We conducted qualitative interviews with PACTS clinicians working in public mental health settings across Philadelphia in 2018. PACTS clinicians were asked about their decision-making processes in implementing the TN. We adapted a behavioral insights approach to systematically stage the analysis—Narrow, Understand, Discover, Generate, and Evaluate (NUDGE)—and coded the interview data using a guide from the behavioral insights literature—the Behavioral Economics Guide—to arrive at behaviorally informed hypotheses about the determinants of clinicians’ TN use (36,37). We leveraged these hypotheses to generate implementation strategies using the behavioral insights informed “Easy Attractive Social and Timely” (EAST) framework, which organizes strategies for researchers and policy-makers (38).
Participants and Study Procedure
Participants were clinicians who had completed training in TF-CBT through PACTS. Clinicians were contacted either by e-mail or at “booster” training session in spring of 2018 and asked to complete a 10-15-minute survey about their perceptions of and past use of TNs. See (39) for more information about the initial survey clinicians completed. Of the 65 clinicians that completed the survey, a subset (n=26) were selected for in-depth qualitative interviews using purposive sampling. Participants who completed qualitative interviews were sampled in order to capture variability in clinician use of the TN. As part of the survey, participants were asked to indicate the percentage of their TF-CBT clients in the past six months with whom they used the TN; whether participants intended to use the TN with their TF-CBT clients in the next six months; and how likely it was that they would use the TN with their TF-CBT clients in the next six months. Clinicians fell into three groups and were purposely sampled from each, including: 1) clinicians with high intentions and high likelihood of using TNs, but who had used TNs with none or few clients in the past (n=8); 2) clinicians with high intentions and high likelihood of using TNs who reported using TNs with all or most of the their clients in the past (n=5); and 3) clinicians who reported low intentions but medium to high likelihood of using TNs who had variable levels of past TN use (n=4). Of the 26 participants who completed the survey and were invited to partake in the qualitative interviews, 17 participants completed interviews by phone or in person (65%). Those who declined either did not respond to attempts to contact them or reported insufficient time to complete an interview. All procedures were approved by the City of Philadelphia and the University of Pennsylvania Institutional Review Boards.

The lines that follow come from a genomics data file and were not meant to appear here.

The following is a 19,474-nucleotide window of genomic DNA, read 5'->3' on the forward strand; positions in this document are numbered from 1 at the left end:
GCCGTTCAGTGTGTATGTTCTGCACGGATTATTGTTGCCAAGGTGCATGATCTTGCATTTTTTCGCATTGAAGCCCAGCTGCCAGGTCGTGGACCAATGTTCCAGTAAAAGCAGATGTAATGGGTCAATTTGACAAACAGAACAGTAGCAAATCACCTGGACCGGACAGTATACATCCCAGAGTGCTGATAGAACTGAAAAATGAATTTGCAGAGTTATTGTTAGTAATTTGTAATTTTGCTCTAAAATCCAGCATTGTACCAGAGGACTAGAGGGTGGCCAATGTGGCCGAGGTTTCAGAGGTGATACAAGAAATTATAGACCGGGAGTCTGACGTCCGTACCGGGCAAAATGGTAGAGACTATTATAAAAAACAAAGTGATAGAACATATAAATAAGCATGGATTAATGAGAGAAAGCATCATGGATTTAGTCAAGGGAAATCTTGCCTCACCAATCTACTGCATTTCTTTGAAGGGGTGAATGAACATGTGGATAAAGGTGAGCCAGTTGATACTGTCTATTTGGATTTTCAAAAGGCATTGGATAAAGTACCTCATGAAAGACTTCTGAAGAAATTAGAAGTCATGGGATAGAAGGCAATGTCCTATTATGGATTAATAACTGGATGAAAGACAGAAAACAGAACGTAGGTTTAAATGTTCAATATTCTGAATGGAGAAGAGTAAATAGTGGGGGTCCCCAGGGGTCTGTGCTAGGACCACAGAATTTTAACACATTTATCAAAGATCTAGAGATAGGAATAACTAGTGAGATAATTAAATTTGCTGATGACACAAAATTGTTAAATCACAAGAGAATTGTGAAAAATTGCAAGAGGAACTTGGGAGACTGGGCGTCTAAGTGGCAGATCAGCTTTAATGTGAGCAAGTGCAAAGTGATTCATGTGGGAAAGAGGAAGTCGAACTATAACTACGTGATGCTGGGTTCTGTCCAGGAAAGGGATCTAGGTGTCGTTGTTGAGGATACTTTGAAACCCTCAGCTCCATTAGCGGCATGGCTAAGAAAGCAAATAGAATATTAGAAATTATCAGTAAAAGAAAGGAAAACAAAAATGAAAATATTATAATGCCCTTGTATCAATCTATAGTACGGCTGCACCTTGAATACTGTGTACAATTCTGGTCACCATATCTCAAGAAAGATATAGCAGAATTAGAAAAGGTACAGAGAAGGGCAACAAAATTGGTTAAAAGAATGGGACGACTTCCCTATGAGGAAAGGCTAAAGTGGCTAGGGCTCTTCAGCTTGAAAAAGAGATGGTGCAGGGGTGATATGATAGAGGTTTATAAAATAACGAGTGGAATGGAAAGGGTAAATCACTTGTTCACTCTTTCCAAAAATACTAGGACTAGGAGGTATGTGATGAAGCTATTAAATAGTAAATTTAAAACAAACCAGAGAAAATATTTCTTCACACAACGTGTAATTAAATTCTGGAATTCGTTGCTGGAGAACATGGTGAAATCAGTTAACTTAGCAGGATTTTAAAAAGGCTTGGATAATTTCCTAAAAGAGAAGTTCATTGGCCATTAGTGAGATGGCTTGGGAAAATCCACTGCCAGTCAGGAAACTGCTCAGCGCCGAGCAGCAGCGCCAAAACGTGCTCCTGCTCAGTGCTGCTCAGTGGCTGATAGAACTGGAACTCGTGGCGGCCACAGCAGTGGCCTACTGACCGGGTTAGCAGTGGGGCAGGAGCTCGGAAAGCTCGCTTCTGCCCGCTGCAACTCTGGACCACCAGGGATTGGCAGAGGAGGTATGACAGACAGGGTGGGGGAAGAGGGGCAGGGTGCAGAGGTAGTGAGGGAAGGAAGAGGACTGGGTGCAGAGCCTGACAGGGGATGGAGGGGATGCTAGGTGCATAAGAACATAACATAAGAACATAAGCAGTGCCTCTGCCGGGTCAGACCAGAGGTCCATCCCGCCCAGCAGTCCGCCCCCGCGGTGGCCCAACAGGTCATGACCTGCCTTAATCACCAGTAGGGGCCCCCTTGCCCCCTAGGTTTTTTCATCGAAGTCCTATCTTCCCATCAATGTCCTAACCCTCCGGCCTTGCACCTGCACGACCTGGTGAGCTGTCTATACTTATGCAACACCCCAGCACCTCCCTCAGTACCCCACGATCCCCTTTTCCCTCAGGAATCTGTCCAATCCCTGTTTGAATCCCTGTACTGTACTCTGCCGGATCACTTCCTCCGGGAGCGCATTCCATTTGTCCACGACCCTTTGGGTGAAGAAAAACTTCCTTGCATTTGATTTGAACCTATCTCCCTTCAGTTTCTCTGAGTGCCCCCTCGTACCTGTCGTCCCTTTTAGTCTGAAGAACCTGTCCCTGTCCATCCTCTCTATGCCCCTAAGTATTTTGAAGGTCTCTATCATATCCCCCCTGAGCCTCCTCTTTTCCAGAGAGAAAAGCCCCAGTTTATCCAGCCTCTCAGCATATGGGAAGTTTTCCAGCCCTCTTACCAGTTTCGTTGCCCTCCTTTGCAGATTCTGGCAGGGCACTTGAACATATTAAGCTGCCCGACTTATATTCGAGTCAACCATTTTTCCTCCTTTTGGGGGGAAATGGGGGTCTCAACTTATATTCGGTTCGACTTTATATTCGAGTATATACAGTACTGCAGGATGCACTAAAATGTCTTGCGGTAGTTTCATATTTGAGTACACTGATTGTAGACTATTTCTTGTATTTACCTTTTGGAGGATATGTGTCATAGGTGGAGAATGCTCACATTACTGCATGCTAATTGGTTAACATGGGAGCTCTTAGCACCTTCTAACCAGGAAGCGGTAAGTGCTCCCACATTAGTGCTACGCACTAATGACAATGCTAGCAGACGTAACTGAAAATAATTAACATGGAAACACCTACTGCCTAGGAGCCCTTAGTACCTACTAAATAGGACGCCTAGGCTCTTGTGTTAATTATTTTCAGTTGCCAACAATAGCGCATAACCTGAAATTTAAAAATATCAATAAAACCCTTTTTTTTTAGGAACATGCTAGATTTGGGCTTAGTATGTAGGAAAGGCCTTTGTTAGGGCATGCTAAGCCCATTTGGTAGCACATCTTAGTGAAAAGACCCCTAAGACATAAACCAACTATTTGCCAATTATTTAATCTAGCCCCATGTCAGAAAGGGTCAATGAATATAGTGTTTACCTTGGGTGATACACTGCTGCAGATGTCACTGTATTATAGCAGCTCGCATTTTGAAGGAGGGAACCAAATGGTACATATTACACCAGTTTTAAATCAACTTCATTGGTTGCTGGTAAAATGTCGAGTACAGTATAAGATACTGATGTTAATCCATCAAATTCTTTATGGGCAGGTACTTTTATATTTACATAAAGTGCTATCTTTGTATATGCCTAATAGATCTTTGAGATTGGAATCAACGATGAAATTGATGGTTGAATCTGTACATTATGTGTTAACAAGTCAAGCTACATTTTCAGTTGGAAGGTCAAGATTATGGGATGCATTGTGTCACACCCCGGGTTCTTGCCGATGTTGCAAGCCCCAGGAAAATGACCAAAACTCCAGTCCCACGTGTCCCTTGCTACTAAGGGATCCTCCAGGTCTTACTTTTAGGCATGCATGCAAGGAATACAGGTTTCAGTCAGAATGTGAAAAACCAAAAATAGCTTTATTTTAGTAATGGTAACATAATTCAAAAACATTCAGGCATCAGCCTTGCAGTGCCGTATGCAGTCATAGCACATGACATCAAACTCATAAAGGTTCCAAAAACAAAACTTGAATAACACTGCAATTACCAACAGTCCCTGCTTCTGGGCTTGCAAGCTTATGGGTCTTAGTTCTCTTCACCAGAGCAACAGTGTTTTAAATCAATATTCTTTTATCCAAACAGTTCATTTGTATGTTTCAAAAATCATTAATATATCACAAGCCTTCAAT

Semi-structured interviews focused on clinician perceptions of the TN, as well as factors that interfere with or assist their use. Several questions prompted clinicians to consider their most recent sessions with a client and the determinants to TN implementation in a single session (40). These questions were intended to elicit in-depth descriptions of clinicians’ judgment and decision-making in order to analyze the interviews using behavioral insights (see Appendix A for the interview guide).
Each participant completed one interview lasting between 30-60 minutes. The interviews were audio-recorded and conducted individually in person or over the phone. Interviews were conducted by BSL and HEF, both doctoral students with familiarity with TF-CBT and the PACTS study. Interviews were recorded and later transcribed by undergraduate research assistants. Participants received a $50 gift card for completing the hour-long interview.